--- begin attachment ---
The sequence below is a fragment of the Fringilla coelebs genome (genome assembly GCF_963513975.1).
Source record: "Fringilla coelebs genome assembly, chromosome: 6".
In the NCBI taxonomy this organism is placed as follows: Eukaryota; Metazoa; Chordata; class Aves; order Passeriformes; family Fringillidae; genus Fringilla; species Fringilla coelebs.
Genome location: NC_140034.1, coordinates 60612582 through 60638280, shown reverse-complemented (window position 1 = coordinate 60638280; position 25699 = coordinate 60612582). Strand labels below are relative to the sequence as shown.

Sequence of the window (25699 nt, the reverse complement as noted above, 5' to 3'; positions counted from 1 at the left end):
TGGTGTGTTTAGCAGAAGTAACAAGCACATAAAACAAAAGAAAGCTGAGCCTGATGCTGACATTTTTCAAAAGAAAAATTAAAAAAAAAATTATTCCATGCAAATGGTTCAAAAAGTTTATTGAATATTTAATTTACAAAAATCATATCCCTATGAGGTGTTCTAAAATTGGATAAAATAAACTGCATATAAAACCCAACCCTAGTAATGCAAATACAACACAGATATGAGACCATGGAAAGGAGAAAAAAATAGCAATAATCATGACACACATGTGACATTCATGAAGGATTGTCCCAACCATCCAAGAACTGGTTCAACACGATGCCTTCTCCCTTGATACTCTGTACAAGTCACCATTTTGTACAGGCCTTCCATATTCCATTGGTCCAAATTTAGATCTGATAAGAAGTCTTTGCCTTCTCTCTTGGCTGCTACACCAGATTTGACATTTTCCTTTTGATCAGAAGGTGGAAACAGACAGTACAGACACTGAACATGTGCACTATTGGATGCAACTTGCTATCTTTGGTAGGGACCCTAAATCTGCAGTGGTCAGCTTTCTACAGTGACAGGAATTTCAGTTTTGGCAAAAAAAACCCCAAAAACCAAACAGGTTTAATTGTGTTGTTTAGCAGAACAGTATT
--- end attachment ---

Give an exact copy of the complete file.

The sequence below is a fragment of the Fringilla coelebs genome (genome assembly GCF_963513975.1).
Source record: "Fringilla coelebs genome assembly, chromosome: 6".
In the NCBI taxonomy this organism is placed as follows: Eukaryota; Metazoa; Chordata; class Aves; order Passeriformes; family Fringillidae; genus Fringilla; species Fringilla coelebs.
Genome location: NC_140034.1, coordinates 60612582 through 60638280, shown reverse-complemented (window position 1 = coordinate 60638280; position 25699 = coordinate 60612582). Strand labels below are relative to the sequence as shown.

Sequence of the window (25699 nt, the reverse complement as noted above, 5' to 3'; positions counted from 1 at the left end):
TGGTGTGTTTAGCAGAAGTAACAAGCACATAAAACAAAAGAAAGCTGAGCCTGATGCTGACATTTTTCAAAAGAAAAATTAAAAAAAAAATTATTCCATGCAAATGGTTCAAAAAGTTTATTGAATATTTAATTTACAAAAATCATATCCCTATGAGGTGTTCTAAAATTGGATAAAATAAACTGCATATAAAACCCAACCCTAGTAATGCAAATACAACACAGATATGAGACCATGGAAAGGAGAAAAAAATAGCAATAATCATGACACACATGTGACATTCATGAAGGATTGTCCCAACCATCCAAGAACTGGTTCAACACGATGCCTTCTCCCTTGATACTCTGTACAAGTCACCATTTTGTACAGGCCTTCCATATTCCATTGGTCCAAATTTAGATCTGATAAGAAGTCTTTGCCTTCTCTCTTGGCTGCTACACCAGATTTGACATTTTCCTTTTGATCAGAAGGTGGAAACAGACAGTACAGACACTGAACATGTGCACTATTGGATGCAACTTGCTATCTTTGGTAGGGACCCTAAATCTGCAGTGGTCAGCTTTCTACAGTGACAGGAATTTCAGTTTTGGCAAAAAAAACCCCAAAAACCAAACAGGTTTAATTGTGTTGTTTAGCAGAACAGTATT